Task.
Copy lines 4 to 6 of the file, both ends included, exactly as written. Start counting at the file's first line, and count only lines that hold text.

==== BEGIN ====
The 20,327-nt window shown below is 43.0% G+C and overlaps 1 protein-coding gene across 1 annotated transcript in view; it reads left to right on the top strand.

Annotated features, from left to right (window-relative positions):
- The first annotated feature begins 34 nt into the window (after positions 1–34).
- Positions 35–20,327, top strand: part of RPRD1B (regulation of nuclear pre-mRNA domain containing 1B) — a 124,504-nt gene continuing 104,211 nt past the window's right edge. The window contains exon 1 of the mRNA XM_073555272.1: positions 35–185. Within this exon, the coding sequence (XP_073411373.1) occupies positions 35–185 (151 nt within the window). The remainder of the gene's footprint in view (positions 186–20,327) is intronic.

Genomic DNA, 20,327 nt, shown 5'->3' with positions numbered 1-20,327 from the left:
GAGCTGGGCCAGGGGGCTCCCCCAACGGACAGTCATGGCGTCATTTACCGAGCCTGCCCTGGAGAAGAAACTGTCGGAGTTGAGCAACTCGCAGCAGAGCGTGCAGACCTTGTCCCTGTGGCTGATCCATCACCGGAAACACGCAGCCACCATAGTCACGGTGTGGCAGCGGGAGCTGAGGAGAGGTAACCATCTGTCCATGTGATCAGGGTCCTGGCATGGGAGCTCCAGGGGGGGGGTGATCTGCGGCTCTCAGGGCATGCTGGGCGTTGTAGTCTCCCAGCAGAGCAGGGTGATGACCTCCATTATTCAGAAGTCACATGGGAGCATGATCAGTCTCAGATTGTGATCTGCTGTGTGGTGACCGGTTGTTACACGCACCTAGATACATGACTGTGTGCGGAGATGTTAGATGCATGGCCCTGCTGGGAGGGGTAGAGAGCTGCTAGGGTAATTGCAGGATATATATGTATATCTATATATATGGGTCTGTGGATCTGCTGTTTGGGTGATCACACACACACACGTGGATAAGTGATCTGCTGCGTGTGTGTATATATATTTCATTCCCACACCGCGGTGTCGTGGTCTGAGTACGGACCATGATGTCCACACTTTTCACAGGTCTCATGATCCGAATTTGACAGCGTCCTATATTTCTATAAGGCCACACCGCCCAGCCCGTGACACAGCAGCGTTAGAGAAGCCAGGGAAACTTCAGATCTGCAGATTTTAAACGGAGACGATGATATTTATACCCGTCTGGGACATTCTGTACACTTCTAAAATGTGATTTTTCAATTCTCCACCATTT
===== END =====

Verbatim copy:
- Positions 35–20,327, top strand: part of RPRD1B (regulation of nuclear pre-mRNA domain containing 1B) — a 124,504-nt gene continuing 104,211 nt past the window's right edge. The window contains exon 1 of the mRNA XM_073555272.1: positions 35–185. Within this exon, the coding sequence (XP_073411373.1) occupies positions 35–185 (151 nt within the window). The remainder of the gene's footprint in view (positions 186–20,327) is intronic.

Genomic DNA, 20,327 nt, shown 5'->3' with positions numbered 1-20,327 from the left:
GAGCTGGGCCAGGGGGCTCCCCCAACGGACAGTCATGGCGTCATTTACCGAGCCTGCCCTGGAGAAGAAACTGTCGGAGTTGAGCAACTCGCAGCAGAGCGTGCAGACCTTGTCCCTGTGGCTGATCCATCACCGGAAACACGCAGCCACCATAGTCACGGTGTGGCAGCGGGAGCTGAGGAGAGGTAACCATCTGTCCATGTGATCAGGGTCCTGGCATGGGAGCTCCAGGGGGGGGGTGATCTGCGGCTCTCAGGGCATGCTGGGCGTTGTAGTCTCCCAGCAGAGCAGGGTGATGACCTCCATTATTCAGAAGTCACATGGGAGCATGATCAGTCTCAGATTGTGATCTGCTGTGTGGTGACCGGTTGTTACACGCACCTAGATACATGACTGTGTGCGGAGATGTTAGATGCATGGCCCTGCTGGGAGGGGTAGAGAGCTGCTAGGGTAATTGCAGGATATATATGTATATCTATATATATGGGTCTGTGGATCTGCTGTTTGGGTGATCACACACACACACGTGGATAAGTGATCTGCTGCGTGTGTGTATATATATTTCATTCCCACACCGCGGTGTCGTGGTCTGAGTACGGACCATGATGTCCACACTTTTCACAGGTCTCATGATCCGAATTTGACAGCGTCCTATATTTCTATAAGGCCACACCGCCCAGCCCGTGACACAGCAGCGTTAGAGAAGCCAGGGAAACTTCAGATCTGCAGATTTTAAACGGAGACGATGATATTTATACCCGTCTGGGACATTCTGTACACTTCTAAAATGTGATTTTTCAATTCTCCACCATTT